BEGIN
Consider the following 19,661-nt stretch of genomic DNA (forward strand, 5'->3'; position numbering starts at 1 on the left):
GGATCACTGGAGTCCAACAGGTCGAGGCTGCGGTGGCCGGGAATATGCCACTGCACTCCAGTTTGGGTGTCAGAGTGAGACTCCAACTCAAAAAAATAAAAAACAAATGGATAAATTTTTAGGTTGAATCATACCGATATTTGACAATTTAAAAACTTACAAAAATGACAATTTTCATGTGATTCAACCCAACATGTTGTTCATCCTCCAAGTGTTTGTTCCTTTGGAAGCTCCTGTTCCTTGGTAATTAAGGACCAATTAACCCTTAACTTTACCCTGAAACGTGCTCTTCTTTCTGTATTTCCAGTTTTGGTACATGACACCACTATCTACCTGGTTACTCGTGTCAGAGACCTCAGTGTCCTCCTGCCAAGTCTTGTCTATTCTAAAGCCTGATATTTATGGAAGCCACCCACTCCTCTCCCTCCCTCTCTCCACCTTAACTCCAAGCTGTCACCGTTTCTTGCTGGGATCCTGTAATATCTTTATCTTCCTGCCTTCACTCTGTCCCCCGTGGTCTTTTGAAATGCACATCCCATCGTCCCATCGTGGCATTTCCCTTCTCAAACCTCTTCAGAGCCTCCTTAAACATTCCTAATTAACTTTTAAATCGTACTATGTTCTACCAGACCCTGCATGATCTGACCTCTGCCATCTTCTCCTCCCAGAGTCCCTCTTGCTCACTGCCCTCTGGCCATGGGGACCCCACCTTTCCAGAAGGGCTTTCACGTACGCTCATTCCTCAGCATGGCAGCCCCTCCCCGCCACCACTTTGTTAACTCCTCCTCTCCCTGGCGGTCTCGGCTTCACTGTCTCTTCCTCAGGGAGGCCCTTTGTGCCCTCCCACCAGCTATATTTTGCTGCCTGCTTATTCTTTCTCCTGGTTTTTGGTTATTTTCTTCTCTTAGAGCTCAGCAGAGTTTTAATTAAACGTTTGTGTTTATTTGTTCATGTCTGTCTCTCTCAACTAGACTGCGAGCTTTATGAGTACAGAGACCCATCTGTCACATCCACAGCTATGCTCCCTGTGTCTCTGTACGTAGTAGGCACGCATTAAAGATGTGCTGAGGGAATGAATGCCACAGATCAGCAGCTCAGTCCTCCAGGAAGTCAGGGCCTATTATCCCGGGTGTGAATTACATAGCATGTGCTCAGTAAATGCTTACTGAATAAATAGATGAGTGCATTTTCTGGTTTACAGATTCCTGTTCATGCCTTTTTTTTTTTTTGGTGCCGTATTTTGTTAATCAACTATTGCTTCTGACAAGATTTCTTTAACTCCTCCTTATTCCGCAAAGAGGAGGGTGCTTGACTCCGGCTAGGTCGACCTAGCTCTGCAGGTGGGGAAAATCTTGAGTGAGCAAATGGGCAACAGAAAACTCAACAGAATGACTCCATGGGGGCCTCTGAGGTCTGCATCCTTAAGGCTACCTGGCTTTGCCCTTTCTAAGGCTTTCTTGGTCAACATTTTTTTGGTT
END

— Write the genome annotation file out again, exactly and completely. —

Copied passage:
Consider the following 19,661-nt stretch of genomic DNA (forward strand, 5'->3'; position numbering starts at 1 on the left):
GGATCACTGGAGTCCAACAGGTCGAGGCTGCGGTGGCCGGGAATATGCCACTGCACTCCAGTTTGGGTGTCAGAGTGAGACTCCAACTCAAAAAAATAAAAAACAAATGGATAAATTTTTAGGTTGAATCATACCGATATTTGACAATTTAAAAACTTACAAAAATGACAATTTTCATGTGATTCAACCCAACATGTTGTTCATCCTCCAAGTGTTTGTTCCTTTGGAAGCTCCTGTTCCTTGGTAATTAAGGACCAATTAACCCTTAACTTTACCCTGAAACGTGCTCTTCTTTCTGTATTTCCAGTTTTGGTACATGACACCACTATCTACCTGGTTACTCGTGTCAGAGACCTCAGTGTCCTCCTGCCAAGTCTTGTCTATTCTAAAGCCTGATATTTATGGAAGCCACCCACTCCTCTCCCTCCCTCTCTCCACCTTAACTCCAAGCTGTCACCGTTTCTTGCTGGGATCCTGTAATATCTTTATCTTCCTGCCTTCACTCTGTCCCCCGTGGTCTTTTGAAATGCACATCCCATCGTCCCATCGTGGCATTTCCCTTCTCAAACCTCTTCAGAGCCTCCTTAAACATTCCTAATTAACTTTTAAATCGTACTATGTTCTACCAGACCCTGCATGATCTGACCTCTGCCATCTTCTCCTCCCAGAGTCCCTCTTGCTCACTGCCCTCTGGCCATGGGGACCCCACCTTTCCAGAAGGGCTTTCACGTACGCTCATTCCTCAGCATGGCAGCCCCTCCCCGCCACCACTTTGTTAACTCCTCCTCTCCCTGGCGGTCTCGGCTTCACTGTCTCTTCCTCAGGGAGGCCCTTTGTGCCCTCCCACCAGCTATATTTTGCTGCCTGCTTATTCTTTCTCCTGGTTTTTGGTTATTTTCTTCTCTTAGAGCTCAGCAGAGTTTTAATTAAACGTTTGTGTTTATTTGTTCATGTCTGTCTCTCTCAACTAGACTGCGAGCTTTATGAGTACAGAGACCCATCTGTCACATCCACAGCTATGCTCCCTGTGTCTCTGTACGTAGTAGGCACGCATTAAAGATGTGCTGAGGGAATGAATGCCACAGATCAGCAGCTCAGTCCTCCAGGAAGTCAGGGCCTATTATCCCGGGTGTGAATTACATAGCATGTGCTCAGTAAATGCTTACTGAATAAATAGATGAGTGCATTTTCTGGTTTACAGATTCCTGTTCATGCCTTTTTTTTTTTTTGGTGCCGTATTTTGTTAATCAACTATTGCTTCTGACAAGATTTCTTTAACTCCTCCTTATTCCGCAAAGAGGAGGGTGCTTGACTCCGGCTAGGTCGACCTAGCTCTGCAGGTGGGGAAAATCTTGAGTGAGCAAATGGGCAACAGAAAACTCAACAGAATGACTCCATGGGGGCCTCTGAGGTCTGCATCCTTAAGGCTACCTGGCTTTGCCCTTTCTAAGGCTTTCTTGGTCAACATTTTTTTGGTT